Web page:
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Messages - surfin.mikeg

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Hop Growing / Re: Hop trellis options and a few other questions
« on: March 06, 2013, 12:48:21 PM »

I like this option personally.  my friend and i just ordered 4 rhizomes from our LHBS and we will propably adopt something similiar to this, but instead of the conduit i will probably hang a piece of PVC pipe from the edge of the roof and run strings tot he ground for the hops to run on.  Ive read this on multiple piece of literature and it seems to work very well, you just need to teach the hop to loop around the string as i understand it.

Don't know if it would be an issue:  I'm told to avoid PVC conduit when possible because it flexes too much. I could see the vines getting heavy.  That said, I'm on this route as well. I'll will use some redwood and see if I can get it look good.

Hop Growing / Re: Hop trellis options and a few other questions
« on: March 06, 2013, 12:14:19 PM »
An aside:  could we get a 'hop growing' section in the AHA Forum?

Much thanks.

We'll talk about it, but I'm not in favor of it personally.  We've pruned off several sections in the past just to keep things easier to manage.  What about a sticky topic?

Was thinking about a child board off of Ingredients.  Up to you, thank you.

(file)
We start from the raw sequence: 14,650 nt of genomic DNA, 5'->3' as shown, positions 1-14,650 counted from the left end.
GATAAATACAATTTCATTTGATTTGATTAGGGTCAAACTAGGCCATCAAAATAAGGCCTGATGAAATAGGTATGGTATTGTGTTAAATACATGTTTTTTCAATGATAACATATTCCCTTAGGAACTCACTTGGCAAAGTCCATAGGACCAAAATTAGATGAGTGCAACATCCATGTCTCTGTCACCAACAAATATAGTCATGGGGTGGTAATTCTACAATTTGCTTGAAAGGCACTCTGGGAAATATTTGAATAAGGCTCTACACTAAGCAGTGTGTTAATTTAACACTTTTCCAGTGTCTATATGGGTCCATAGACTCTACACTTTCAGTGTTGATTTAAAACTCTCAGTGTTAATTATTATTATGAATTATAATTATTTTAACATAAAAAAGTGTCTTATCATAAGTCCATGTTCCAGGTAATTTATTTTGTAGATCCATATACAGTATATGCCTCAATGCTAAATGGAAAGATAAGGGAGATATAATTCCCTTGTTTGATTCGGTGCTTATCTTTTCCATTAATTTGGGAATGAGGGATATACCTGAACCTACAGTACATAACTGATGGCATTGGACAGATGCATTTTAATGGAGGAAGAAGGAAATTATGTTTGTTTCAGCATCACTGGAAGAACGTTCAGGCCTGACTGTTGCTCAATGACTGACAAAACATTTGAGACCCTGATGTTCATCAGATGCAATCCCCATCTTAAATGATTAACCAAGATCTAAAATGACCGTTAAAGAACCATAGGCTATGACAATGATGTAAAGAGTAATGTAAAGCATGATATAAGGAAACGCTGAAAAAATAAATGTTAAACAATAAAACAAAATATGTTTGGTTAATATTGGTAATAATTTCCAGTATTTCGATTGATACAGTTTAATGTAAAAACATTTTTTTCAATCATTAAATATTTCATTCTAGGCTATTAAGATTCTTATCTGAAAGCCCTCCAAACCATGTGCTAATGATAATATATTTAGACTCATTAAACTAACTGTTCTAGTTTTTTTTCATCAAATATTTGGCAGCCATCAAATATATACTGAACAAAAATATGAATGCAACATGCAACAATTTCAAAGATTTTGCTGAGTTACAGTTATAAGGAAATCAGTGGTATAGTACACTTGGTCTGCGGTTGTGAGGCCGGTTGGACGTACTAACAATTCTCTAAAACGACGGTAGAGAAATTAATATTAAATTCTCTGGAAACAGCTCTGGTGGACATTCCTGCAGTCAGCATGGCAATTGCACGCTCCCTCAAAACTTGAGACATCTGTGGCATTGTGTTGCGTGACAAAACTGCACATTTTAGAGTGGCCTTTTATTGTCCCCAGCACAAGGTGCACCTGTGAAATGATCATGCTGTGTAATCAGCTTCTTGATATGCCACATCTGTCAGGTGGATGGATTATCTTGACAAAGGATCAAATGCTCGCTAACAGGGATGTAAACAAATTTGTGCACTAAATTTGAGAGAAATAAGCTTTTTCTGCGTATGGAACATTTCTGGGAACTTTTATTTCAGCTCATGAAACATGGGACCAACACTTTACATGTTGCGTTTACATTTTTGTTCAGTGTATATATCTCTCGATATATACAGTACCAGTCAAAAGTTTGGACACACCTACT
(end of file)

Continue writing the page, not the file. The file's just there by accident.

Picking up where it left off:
Equipment and Software / Re: hop rhizomes newbie
« on: March 06, 2013, 12:00:14 PM »
Surfin':  what variety did you buy?

From HopsDirect, they listed two for coastal climates, Cascade and US Tettnanger, grabbed one of each.  I use about 4 pounds a year, this would maybe replace half my inventory if I'm lucky.

I'm in an area where if the sun is out and it's over 70 degrees F, that's a hot day.

Hop Growing / Re: Hop trellis options and a few other questions
« on: March 06, 2013, 11:24:31 AM »
An aside:  could we get a 'hop growing' section in the AHA Forum?

Much thanks.

Equipment and Software / Re: hop rhizomes newbie
« on: March 05, 2013, 04:22:22 PM »
The bines are trainable and much prefer to go vertical. If you train them horizontal you will get less harvest but generally you get a lot anyway so it may be fine.

My Cascade plant goes about 6' up a deer fence, than horizontal across the top.  The plant is maybe 10-11 years old now.  My harvest averages about 20 lb. before drying from a single plant.

so you get ~4 lbs per plant dry, looks like the industry standard (whatever that is) is about 2.8 tons per hectare which very roughly works out to about 10 lbs per plant.

I'd be happy with 2-3 lbs from each.  What I'm really doing is planning ahead should there ever be a hot season.

Thanks again, the feedback is helpful.

Equipment and Software / hop rhizomes newbie
« on: March 05, 2013, 02:47:38 PM »
On a whim I ordered some rhizomes; planning to drop them on a hill that has vigorous plant growth without watering.  It's north facing, coastal, with some direct sunlight.

Asking for insight:

* what's a minimum depth for soil?  It's 1 to 4 inches of hard-pack on clay, all needing rework to make loamy.  Can I get by with 8 to 12 inches of depth?

* are hop vines trainable?  I can set them up to go 16' tall, but I'd rather have them run horizontally after a 3 to 6 foot rise.  Would it negatively affect the plant?


General Homebrew Discussion / Re: Sharing my blog post FYE
« on: March 02, 2013, 02:11:08 PM »
+1. the more blogging like this the better; specifically the good photo & doing something different.

The Pub / Re: song title game